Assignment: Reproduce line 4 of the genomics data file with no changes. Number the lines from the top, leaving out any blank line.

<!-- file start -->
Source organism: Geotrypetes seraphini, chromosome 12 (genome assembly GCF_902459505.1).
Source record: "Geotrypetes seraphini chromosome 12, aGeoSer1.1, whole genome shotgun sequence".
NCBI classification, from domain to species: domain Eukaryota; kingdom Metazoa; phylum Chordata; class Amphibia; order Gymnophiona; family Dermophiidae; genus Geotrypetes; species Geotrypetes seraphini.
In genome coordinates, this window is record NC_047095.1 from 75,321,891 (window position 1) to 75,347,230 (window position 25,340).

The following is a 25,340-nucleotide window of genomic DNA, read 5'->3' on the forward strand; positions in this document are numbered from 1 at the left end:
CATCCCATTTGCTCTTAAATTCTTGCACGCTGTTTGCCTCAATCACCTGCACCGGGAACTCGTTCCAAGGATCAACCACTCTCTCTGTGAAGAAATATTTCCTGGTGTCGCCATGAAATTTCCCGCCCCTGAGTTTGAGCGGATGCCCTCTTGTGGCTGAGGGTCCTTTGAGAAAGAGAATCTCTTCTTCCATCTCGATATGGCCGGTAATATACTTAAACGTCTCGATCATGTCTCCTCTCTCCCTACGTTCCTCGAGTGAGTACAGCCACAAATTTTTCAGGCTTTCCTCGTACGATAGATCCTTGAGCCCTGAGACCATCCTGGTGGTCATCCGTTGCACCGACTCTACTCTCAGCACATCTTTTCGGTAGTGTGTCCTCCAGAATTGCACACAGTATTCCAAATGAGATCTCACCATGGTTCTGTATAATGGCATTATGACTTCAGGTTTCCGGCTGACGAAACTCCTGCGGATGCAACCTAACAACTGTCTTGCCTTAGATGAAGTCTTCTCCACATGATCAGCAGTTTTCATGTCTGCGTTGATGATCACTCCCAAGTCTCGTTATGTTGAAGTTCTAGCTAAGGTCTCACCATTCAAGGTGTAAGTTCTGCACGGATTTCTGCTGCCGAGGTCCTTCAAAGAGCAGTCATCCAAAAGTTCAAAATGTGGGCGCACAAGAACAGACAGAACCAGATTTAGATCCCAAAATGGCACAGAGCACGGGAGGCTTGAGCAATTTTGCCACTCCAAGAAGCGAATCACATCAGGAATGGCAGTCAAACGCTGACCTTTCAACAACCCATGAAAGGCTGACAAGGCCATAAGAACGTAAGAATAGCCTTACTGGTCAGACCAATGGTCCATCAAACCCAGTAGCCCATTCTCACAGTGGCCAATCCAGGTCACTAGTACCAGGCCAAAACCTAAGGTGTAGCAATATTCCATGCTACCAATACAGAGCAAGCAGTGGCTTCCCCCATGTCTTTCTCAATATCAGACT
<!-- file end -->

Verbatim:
In genome coordinates, this window is record NC_047095.1 from 75,321,891 (window position 1) to 75,347,230 (window position 25,340).